# Damped wave harmonics

• posted

Can anyone tell me if damped waves (ringing), by their nature, incorporate harmonics of the fundamental frequency?

Bob Stern

• posted

I'm no math genius nor do I claim I'm correct but I'll guess yes..A damped wave "'ping, boing, pong, thump" contains harmonics. In order for amplitude to change..there must be distortion and distortion is composed of harmonics and these harmonics are above and related to the fundamental frequency. I think everything has harmonics with the exception of a pure continuous tone..and no signal..

D from BC

• posted

oops pure continuous sine wave not tone..

1:22am in BC...zzzzzz :P D from BC
• posted

No, not harmonics. But it will contain extra frequencies in a narrow band around the "fundamental". The width of the band is determined by the decay time, i.e. a longer decay time results in a narrower frequency band than a shorter decay time.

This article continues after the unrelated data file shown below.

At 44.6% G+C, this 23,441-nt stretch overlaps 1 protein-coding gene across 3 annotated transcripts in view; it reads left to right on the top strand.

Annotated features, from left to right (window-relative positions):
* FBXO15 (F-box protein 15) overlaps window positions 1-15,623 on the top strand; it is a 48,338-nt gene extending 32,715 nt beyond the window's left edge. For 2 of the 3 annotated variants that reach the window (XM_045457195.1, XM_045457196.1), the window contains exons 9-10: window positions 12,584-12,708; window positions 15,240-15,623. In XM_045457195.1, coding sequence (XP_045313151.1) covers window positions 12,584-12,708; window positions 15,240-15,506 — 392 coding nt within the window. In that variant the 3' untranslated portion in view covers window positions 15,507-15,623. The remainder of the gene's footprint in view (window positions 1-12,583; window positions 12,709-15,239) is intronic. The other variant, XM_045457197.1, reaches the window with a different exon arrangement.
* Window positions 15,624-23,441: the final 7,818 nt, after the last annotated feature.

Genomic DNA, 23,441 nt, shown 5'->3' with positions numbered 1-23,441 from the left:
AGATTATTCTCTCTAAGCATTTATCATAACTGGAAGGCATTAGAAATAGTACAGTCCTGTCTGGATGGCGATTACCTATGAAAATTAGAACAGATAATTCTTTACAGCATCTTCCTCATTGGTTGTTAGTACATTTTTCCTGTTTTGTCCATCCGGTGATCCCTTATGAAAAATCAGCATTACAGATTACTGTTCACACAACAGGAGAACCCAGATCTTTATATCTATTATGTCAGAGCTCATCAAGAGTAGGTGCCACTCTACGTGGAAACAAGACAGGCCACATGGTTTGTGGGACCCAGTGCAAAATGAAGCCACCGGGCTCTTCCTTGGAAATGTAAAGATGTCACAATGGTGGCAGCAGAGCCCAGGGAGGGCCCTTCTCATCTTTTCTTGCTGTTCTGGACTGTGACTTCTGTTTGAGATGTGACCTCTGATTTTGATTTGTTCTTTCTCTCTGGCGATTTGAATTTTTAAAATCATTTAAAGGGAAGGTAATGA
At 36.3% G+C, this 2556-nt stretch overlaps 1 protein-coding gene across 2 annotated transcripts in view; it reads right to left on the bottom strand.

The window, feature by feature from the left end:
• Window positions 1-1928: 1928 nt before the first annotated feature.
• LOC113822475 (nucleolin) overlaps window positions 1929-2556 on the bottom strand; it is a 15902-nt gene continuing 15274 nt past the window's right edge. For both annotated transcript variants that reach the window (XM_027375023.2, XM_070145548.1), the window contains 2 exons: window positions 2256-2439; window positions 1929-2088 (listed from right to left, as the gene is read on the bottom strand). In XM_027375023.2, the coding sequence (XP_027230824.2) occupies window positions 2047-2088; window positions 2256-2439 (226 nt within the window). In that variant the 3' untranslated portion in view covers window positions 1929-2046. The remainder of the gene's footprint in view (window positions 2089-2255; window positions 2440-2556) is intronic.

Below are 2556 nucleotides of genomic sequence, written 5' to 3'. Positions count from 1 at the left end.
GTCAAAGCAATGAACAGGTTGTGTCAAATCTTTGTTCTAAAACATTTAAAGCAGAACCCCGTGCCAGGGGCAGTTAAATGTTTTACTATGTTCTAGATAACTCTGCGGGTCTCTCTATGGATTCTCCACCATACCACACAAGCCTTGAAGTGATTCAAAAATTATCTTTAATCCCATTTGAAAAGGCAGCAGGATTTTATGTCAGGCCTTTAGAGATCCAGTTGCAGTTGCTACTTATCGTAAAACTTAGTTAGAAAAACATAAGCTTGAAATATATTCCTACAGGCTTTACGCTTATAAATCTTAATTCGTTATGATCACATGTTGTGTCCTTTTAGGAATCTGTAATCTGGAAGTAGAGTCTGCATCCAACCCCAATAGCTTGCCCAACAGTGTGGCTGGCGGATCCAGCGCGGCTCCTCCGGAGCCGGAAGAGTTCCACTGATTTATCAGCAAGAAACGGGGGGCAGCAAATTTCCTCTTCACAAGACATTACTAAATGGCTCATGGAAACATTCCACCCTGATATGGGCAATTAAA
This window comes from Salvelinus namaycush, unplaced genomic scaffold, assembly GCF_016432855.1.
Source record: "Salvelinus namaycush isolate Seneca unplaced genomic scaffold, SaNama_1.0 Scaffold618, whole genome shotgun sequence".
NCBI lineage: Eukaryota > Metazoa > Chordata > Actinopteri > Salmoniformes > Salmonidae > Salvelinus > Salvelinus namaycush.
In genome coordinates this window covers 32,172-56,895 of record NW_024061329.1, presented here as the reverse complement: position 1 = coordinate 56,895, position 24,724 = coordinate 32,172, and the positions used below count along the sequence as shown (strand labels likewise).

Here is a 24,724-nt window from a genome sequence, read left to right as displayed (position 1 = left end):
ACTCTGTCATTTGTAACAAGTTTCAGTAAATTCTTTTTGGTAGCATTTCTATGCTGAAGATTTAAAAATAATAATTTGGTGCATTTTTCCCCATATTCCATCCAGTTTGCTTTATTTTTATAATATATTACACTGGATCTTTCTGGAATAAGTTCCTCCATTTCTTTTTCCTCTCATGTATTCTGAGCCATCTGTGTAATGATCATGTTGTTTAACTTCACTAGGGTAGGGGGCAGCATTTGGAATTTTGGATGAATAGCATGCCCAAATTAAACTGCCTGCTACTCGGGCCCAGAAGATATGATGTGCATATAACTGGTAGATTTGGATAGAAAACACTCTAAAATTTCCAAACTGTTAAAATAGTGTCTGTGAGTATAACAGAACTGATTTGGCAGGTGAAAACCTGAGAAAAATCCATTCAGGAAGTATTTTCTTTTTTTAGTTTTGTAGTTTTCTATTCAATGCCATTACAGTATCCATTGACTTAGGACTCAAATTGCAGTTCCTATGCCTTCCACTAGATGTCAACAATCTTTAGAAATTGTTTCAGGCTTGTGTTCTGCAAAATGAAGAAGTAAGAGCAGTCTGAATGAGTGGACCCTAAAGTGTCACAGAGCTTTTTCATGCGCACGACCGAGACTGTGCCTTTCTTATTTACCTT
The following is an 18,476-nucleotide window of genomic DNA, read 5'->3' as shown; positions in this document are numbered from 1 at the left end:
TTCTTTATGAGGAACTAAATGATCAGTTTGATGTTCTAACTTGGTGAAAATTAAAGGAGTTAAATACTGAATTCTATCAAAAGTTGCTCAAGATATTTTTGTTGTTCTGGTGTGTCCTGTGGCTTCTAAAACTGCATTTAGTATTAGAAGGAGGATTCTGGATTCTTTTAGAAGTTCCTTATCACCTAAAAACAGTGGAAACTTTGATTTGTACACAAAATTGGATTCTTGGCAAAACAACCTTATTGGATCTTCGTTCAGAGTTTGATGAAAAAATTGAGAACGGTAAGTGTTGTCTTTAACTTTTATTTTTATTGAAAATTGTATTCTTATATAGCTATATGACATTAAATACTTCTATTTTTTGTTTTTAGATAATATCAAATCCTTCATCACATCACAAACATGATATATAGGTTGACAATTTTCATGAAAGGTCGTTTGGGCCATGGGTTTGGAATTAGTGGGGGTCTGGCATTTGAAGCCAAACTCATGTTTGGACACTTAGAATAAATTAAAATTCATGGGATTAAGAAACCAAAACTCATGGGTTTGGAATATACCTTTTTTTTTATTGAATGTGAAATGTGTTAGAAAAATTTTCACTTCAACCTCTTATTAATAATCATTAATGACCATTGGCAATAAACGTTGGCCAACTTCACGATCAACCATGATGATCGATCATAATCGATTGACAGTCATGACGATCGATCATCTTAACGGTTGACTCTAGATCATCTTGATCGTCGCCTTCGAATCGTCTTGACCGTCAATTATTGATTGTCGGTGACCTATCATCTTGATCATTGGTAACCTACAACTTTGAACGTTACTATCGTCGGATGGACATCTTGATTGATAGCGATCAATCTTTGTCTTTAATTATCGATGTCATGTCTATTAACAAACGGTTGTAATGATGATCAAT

Harmonics appear when you are dealing with a periodic signal, which this example isn't.

Regards,

Mark

• posted

That last bit is a little over simplified. A decaying squarewave has the harmonics. There is a band around each that is the sidebands for its decay. When you have a signal that you would describe as a modulated version of some periodic function, the frequency content can be described as having harmonics and side bands around them.

• posted

Well, yeah, but that's because it is a square wave. The harmonics don't come about as a result of the decaying.

I interpreted the OP's question as to whether decaying of a wave will generate harmonics. The answer is no.

Mark

• posted

Yes, that is one way to take his question. Another would be to take it as "do the other frequencies no longer land on multiples of the fundamental". This is more along the line I took it.